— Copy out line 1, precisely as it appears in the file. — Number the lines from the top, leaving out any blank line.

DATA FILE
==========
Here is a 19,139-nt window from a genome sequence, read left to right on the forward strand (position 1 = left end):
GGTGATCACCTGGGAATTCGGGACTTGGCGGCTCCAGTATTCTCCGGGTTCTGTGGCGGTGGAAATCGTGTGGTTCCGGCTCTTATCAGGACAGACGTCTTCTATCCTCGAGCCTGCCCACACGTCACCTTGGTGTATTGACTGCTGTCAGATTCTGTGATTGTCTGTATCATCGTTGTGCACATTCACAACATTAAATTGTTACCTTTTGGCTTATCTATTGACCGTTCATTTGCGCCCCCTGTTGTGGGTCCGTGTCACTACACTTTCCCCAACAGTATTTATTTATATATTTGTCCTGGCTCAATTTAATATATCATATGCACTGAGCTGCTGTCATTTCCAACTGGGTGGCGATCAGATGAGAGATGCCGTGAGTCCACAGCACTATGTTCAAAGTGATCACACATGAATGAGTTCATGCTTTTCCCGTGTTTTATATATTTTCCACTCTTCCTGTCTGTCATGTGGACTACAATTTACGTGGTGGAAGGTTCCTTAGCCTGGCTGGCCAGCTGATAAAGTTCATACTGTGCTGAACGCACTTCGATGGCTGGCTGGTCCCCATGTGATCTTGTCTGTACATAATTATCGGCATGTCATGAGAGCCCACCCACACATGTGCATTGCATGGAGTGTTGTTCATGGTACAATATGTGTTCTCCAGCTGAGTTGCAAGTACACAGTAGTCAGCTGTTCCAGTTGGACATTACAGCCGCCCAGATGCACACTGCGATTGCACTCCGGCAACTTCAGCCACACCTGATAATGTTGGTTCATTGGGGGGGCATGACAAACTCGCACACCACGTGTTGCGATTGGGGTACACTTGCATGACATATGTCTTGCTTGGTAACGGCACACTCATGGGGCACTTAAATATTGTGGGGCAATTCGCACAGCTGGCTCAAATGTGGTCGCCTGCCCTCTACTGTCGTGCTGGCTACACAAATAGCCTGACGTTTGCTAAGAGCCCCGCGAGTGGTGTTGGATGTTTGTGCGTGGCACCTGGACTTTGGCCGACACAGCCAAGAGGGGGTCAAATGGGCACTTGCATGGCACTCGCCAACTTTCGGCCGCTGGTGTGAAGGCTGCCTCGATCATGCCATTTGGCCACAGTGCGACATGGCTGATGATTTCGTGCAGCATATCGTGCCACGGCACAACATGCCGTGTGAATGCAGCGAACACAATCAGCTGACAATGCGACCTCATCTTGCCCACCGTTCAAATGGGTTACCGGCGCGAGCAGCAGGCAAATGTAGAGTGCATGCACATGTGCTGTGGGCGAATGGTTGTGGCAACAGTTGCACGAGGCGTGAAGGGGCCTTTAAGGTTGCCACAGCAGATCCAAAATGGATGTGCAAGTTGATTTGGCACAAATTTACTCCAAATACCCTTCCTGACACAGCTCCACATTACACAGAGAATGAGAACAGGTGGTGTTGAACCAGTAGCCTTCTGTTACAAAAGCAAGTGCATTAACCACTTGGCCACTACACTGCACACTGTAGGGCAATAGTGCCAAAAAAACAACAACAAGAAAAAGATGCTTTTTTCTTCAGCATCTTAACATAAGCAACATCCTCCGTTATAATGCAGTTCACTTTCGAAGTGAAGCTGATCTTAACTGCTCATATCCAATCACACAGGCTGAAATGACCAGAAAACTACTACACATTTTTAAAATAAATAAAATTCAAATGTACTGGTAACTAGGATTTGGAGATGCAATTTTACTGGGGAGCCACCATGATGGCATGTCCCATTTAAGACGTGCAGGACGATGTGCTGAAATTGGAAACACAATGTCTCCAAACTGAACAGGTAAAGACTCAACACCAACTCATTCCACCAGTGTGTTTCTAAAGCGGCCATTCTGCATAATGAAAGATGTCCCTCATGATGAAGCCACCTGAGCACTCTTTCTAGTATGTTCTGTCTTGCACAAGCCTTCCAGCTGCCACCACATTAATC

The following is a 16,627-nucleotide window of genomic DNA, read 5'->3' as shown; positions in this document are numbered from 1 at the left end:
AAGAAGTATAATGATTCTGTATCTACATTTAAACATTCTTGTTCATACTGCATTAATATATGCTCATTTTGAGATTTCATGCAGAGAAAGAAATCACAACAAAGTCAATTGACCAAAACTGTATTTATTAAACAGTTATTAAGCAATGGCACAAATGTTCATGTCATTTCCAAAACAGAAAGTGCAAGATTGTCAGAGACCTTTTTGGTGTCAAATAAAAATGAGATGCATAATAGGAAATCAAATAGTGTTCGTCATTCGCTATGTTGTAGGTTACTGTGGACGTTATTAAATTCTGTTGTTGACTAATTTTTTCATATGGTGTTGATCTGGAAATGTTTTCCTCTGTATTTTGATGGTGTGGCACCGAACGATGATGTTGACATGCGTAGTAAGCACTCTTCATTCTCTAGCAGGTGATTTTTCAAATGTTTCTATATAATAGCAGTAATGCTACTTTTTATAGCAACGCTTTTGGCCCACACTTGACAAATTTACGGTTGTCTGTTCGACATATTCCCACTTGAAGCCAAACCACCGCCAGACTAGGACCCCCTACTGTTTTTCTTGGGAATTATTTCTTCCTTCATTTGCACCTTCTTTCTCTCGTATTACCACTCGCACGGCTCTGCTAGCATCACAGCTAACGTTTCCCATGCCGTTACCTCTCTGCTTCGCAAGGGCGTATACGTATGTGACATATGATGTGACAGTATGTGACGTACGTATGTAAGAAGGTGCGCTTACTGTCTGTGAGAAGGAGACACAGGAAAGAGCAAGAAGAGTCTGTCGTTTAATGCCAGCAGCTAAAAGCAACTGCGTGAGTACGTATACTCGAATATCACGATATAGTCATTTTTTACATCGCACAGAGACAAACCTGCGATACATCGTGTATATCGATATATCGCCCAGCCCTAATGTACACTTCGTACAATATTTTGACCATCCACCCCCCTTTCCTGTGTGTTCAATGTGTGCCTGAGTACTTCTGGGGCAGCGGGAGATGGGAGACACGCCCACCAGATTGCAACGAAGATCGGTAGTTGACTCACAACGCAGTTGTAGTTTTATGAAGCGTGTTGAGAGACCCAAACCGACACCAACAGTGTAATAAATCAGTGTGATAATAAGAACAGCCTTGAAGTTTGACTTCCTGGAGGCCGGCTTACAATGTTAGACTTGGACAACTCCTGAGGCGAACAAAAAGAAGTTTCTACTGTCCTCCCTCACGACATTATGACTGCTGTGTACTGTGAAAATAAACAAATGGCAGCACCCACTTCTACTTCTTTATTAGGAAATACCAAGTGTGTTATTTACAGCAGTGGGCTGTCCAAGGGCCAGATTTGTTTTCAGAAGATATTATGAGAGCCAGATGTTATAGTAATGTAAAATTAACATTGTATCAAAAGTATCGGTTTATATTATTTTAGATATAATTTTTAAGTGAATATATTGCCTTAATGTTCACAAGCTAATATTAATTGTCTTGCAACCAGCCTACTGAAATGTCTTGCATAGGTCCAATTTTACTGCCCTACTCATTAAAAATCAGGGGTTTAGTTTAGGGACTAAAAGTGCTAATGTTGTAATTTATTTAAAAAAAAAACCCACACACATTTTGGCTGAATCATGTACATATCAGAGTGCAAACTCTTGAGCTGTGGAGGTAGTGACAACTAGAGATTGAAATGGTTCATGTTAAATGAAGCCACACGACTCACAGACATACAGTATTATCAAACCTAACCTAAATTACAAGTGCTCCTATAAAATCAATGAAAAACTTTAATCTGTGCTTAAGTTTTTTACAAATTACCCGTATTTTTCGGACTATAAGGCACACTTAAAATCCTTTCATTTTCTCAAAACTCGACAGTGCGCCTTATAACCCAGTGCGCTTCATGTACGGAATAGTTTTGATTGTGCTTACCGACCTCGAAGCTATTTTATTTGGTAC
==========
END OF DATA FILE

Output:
Here is a 19,139-nt window from a genome sequence, read left to right on the forward strand (position 1 = left end):